I have lately been writing a story every day. It is, for me, a perfectly natural writing cycle. I spend the day pondering a story and then, upon waking, I sit down and crank it out. I don’t feel bound by the routine, knowing full well that days come when making up and writing a story can’t rise above my other needs. I also know that a day or two off track is no hindrance to getting back into the groove. I keep pondering and keep writing.

Part of the joy of this particular full bore approach to writing is that weak stories can come and go without generating much of a ripple. I don’t worry if the story is poor. I don’t worry if the writing is bad. I’ll get it over and done with, move on past and get to the next, hopefully better story. What I often find, is by ignoring my evaluation of the story in progress that the resulting story is often significantly better than I thought it was. The internal critic is our worst enemy. Pay it absolutely no  heed.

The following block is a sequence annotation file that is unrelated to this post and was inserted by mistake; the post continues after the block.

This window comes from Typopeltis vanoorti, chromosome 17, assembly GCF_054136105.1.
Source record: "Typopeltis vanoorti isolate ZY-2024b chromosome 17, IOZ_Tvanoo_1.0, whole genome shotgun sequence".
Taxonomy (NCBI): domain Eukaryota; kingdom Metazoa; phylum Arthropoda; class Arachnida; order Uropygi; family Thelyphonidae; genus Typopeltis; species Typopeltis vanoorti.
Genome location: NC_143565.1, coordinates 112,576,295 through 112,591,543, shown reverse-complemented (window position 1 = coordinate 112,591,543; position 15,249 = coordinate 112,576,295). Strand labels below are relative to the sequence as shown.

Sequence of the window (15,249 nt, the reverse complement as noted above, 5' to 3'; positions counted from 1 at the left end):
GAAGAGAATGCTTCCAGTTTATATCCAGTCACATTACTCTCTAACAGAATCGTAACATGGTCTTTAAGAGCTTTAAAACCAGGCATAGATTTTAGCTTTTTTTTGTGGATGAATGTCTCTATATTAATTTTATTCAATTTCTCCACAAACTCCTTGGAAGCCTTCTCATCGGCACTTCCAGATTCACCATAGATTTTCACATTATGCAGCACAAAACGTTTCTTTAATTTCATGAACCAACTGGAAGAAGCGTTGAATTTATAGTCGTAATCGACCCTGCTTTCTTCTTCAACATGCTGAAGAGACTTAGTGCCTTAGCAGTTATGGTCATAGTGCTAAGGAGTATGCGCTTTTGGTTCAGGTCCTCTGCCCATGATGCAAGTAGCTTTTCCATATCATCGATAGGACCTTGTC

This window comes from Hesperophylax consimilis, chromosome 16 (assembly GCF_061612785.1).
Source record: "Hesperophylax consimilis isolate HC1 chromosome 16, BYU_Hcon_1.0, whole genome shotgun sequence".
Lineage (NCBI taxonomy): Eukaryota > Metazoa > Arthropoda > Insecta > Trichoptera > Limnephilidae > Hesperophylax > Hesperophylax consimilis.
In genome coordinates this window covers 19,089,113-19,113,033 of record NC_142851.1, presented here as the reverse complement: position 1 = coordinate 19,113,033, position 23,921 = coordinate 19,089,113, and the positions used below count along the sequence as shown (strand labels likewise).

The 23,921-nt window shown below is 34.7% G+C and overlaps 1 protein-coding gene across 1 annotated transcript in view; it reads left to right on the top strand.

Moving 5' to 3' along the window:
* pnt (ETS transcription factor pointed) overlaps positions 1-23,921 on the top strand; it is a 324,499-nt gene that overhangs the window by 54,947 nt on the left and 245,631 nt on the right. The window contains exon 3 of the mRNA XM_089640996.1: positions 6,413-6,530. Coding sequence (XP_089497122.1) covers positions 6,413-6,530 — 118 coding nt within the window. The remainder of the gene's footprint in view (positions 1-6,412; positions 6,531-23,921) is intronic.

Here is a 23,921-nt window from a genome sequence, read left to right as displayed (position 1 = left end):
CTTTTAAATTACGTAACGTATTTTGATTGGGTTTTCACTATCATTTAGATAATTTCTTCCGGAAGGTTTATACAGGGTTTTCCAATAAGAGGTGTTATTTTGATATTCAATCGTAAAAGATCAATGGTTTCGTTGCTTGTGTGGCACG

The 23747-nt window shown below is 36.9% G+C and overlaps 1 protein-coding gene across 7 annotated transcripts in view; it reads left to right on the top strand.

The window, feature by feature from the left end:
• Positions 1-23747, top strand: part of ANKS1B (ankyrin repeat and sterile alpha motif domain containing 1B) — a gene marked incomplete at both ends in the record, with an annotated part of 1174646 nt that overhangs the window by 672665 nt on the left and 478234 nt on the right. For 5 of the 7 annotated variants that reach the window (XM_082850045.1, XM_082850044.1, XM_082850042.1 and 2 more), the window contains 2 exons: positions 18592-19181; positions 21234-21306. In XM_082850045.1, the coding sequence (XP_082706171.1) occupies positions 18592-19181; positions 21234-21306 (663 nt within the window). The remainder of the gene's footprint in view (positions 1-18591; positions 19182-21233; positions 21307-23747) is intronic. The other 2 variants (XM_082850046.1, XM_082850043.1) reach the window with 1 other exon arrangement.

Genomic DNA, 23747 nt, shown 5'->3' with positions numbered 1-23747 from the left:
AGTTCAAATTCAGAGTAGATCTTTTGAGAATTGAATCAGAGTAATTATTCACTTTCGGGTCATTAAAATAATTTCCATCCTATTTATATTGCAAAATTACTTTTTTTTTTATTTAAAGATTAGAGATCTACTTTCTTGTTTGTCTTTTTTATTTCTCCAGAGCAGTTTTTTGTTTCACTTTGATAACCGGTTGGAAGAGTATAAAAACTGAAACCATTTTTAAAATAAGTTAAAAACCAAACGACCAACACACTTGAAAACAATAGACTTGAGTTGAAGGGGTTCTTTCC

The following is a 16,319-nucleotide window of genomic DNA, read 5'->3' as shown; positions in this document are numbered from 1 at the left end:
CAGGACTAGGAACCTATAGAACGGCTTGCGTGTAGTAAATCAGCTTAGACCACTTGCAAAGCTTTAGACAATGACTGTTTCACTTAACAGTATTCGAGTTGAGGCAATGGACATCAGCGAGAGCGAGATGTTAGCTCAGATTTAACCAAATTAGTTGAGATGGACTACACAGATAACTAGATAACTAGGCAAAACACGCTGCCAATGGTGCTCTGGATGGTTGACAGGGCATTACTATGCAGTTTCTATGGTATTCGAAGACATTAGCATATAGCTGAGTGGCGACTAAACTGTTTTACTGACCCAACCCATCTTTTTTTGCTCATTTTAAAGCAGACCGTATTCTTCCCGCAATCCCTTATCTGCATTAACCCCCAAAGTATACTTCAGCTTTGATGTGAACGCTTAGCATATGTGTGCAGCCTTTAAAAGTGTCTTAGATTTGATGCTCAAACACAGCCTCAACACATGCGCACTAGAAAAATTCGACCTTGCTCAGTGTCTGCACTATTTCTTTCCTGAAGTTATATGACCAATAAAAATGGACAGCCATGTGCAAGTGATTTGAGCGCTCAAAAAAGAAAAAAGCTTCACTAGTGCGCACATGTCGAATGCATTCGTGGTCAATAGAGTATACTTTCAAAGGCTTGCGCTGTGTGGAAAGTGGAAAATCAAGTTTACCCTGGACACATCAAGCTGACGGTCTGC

One of the hardest part is avoiding the distraction of feedback. Nothing slows my writing as much as wondering what people think. My focus shifts to the response and hits, which has absolutely nothing to do with writing my next story. Considering the tastes of my audience has an even worse effect. Trying to find another story to write is challenging enough without trying to find a story that pleases some stranger. Making things harder is never my task. Make things easier and get on with it.

Practice is the stuff. Keep the words flowing, day after day, hour after hour.


About David Cain

David Cain, literary author, bon vivant, rogue romantic poet - author of Witch, Song of Songs, Journals of Lord Malinov, Erotic Romances and others ...
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